It’s like the idea of 1,000 true fans by the writer/editor, Kevin Kelly. I could aspire to have 100,000 followers (most of which would probably never see, like, comment, or care at all about my work), or I could aim to have 1,000 followers who actually care and are inspired by my work.

The Inspiration Goes Both Ways

I am a huge believer in the concept of creativity feeding creativity, and that all new ideas build upon old ideas. If you study art history, you can trace how one artistic innovation (read: breaking the rules) led to the next, and each generation of artists stands on the shoulders of the last to constantly be creating new, original art. The art feeds itself. We artists feed each other.

And that process still happens today. In fact, that creative remixing happen more now because social media has connected artists across the world in ways never done before. Artistic innovation is no longer limited to an insular group of European men. Any artist can be inspired by any other artist. Every artist can be a part of this worldwide collective of art.

But this cycle of creativity all depends on one thing: sharing our art. If no one shares their art, no one gets inspired. If no one gets inspired, then art innovation stalls. Creativity feeds creativity.

Anyways, I’m getting a little grandiose here, but that’s the beauty of sabbaticals, right? The time and space to contemplate big ideas and come back with clear intentions and concrete goals for a better path forward.

My Path Forward as an Artist on Instagram

I believe social media is powerful and meaningful and, right now, a vital part of my experience as an artist. It serves as a source of motivation, accountability, connection, and inspiration. But I’ve realized that the power of how I experience Instagram lays with me.

So, now that I’m back, I am taking the reins and crafting the Instagram experience I want to have:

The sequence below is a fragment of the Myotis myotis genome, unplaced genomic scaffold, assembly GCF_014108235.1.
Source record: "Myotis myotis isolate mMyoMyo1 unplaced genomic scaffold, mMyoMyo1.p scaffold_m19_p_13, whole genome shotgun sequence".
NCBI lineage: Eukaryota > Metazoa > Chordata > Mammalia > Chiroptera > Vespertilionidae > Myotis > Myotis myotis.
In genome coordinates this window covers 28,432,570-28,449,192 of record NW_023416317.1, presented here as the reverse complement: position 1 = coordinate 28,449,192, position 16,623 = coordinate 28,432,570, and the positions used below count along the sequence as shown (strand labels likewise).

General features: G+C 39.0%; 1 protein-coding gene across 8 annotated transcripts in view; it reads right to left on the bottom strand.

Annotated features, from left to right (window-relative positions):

• I want to give and receive inspiration.
  • I want to cultivate connection with people I actually know.
  • I will curate my feed to around inspiration and connection.
  • I will be more selective of who I follow.
  • I will prioritize my time to focus on what matters to me.
  • I will focus on growing and innovating as an artist.

And finally, I now see sharing my art on Instagram filling two important purposes:

  • Keeping a chronological digital sketchbook: A way to catalog and look back on my artistic growth.
  • Contributing to the global collective of artists: A way to receive inspiration from other artists and attempt to give inspiration back in return.

Thanks for reading!


P.S. New Skillshare Class on Posca Illustration!

So what did I do with all that scrolling and swiping time free this last month? I made a brand new class called Posca Illustration: Drawing with Paint Pens! I get so many questions about drawing with Posca paint pens, so I finally sat down and put everything I know about them into this class! I think it’s a really good one! :D

If you’re not already on Skillshare and you’d like to take this class, you can use this link to get 14 days of free membership. This class is just 30 mins, so you can hop right in and then take other fun classes too!

Hope to see you and your Posca drawings in the class!